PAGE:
Caused by acute inflammation of the renal interstitium, most probably mediated by a hypersensitivity reaction.
Usually triggered by an offending medication, of which >100 are known. Also occurs in chronic inflammatory disease.
Presents with acute renal failure and the 'hypersensitivity triad' of rash, fever, and eosinophilia. Nephrotic syndrome may also be present in cases triggered by non-steroidal anti-inflammatory drugs.
Usually resolves once the offending medication is discontinued.
Treatment is largely supportive, with management of fluid electrolyte balance and fluid retention. Corticosteroid therapy may be given to increase the rate and extent of renal functional recovery.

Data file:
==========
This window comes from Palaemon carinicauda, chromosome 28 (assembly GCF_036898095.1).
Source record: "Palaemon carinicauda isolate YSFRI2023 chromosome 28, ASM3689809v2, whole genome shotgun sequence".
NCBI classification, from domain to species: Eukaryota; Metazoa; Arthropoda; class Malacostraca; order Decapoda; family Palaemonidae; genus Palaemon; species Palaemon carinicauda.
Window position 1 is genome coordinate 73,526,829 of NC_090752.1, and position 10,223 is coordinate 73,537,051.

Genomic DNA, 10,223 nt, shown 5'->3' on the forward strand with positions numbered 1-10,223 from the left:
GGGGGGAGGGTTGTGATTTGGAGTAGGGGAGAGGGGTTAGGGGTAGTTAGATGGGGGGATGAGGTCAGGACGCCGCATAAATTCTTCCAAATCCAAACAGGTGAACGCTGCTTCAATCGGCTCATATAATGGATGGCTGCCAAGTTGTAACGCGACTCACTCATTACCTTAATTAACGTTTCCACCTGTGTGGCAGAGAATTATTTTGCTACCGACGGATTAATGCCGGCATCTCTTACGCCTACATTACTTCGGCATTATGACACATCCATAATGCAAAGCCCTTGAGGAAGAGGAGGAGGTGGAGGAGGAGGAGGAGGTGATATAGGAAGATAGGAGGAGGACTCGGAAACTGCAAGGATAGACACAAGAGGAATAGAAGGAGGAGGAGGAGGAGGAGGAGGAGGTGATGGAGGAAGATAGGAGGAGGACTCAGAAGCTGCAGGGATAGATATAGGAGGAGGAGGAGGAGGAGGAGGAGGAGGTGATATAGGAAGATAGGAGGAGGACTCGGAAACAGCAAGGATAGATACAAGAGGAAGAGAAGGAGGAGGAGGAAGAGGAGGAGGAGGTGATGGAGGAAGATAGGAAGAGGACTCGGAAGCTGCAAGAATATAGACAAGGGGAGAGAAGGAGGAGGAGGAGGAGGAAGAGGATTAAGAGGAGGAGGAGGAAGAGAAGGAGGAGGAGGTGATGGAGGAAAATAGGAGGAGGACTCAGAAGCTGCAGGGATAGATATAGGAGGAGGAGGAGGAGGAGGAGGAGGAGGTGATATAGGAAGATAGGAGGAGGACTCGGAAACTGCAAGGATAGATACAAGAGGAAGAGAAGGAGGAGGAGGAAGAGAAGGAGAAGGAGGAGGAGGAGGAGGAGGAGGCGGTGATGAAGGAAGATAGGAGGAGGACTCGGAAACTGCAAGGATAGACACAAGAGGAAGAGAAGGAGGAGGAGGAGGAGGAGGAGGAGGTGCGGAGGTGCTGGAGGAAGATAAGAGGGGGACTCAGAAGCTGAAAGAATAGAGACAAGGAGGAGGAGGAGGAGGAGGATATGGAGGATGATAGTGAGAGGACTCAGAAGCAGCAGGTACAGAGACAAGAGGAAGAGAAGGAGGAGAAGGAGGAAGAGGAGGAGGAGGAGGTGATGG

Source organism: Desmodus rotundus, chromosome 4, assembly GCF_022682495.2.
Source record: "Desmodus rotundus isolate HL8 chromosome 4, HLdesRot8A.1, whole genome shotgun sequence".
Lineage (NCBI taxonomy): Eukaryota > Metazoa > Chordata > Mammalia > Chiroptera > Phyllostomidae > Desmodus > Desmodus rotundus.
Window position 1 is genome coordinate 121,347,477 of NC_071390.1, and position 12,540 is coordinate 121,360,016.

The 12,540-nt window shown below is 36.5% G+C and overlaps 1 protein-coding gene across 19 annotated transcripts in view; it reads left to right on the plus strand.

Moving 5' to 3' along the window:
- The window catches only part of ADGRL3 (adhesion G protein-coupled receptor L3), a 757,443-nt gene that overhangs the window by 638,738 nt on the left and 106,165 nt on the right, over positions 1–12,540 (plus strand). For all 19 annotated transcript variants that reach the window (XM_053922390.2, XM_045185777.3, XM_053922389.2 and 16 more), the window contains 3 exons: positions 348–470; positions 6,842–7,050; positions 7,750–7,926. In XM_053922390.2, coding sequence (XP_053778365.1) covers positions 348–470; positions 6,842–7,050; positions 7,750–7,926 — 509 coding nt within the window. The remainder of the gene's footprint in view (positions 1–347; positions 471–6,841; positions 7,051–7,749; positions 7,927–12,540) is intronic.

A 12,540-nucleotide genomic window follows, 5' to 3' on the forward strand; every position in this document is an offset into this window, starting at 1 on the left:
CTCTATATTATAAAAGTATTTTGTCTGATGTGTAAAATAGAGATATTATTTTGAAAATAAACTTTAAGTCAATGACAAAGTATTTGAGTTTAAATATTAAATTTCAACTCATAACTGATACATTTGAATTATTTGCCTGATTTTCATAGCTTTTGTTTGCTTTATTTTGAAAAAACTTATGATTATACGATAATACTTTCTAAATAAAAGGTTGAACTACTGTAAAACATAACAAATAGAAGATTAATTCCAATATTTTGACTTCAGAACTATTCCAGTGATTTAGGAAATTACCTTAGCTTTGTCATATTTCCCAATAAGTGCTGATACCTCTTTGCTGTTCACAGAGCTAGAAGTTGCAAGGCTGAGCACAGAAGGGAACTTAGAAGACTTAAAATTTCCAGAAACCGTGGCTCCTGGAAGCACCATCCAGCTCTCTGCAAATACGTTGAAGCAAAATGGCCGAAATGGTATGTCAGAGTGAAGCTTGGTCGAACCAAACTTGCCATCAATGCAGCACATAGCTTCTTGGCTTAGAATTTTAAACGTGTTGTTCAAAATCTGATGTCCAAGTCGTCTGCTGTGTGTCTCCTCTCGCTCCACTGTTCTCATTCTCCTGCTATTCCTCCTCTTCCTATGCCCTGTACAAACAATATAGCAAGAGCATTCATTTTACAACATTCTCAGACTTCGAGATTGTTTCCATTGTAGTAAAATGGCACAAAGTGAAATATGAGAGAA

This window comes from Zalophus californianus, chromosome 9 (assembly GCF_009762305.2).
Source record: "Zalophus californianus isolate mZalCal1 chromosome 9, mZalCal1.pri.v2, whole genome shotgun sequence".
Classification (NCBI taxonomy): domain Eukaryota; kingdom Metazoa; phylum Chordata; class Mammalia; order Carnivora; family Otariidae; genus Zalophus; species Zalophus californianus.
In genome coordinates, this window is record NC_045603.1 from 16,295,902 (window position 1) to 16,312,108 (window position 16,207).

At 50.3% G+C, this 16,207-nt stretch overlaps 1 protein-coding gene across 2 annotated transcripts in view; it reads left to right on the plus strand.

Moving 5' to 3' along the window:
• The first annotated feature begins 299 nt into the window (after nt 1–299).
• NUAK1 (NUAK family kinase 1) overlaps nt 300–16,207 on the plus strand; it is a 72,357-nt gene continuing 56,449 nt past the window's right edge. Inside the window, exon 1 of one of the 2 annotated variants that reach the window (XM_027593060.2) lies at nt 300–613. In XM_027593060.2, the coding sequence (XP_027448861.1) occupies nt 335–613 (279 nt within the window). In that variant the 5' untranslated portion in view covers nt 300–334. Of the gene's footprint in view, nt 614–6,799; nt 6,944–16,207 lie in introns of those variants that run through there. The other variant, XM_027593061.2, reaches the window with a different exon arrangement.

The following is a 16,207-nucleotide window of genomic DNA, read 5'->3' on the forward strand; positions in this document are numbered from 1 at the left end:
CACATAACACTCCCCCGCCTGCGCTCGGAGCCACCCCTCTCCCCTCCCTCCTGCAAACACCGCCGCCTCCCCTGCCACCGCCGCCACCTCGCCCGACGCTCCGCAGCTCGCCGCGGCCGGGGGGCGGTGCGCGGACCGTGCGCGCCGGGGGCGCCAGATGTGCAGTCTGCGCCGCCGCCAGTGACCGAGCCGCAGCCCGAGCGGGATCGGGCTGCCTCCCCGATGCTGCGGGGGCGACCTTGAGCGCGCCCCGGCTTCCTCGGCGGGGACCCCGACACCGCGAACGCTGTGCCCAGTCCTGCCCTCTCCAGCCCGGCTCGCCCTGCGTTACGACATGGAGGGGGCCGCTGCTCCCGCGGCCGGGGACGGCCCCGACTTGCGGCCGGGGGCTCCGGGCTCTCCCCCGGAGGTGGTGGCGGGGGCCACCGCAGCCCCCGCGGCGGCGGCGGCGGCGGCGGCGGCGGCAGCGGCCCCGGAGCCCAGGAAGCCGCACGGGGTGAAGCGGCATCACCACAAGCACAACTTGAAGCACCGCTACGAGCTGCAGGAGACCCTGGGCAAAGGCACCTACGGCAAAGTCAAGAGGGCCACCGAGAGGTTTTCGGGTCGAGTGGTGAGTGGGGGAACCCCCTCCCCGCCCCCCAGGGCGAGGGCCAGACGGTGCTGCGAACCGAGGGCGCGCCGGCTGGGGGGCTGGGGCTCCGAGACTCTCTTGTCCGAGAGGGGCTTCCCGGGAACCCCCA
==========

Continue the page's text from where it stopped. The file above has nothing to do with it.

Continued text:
Prognosis is good, although most patients have some residual renal impairment.
Consultant Nephrologist and Joint Medical Director
Epsom & St Helier Hospitals
JM declares that he has no competing interests.
Dr James Marsh would like to gratefully acknowledge Dr Alice Appel, Dr Gerald Appel and and Dr Kate Shiell, previous contributors to this monograph. AA, GA and KS declare that they have no competing interests.
Chicago Medical School
Rosalind Franklin University
IM declares that he has no competing interests.
CC declares that she has no competing interests.
Consultant Nephrologist/Lead Clinician
Glasgow Royal Infirmary
NHS Greater Glasgow and Clyde
RM declares that he has no competing interests.
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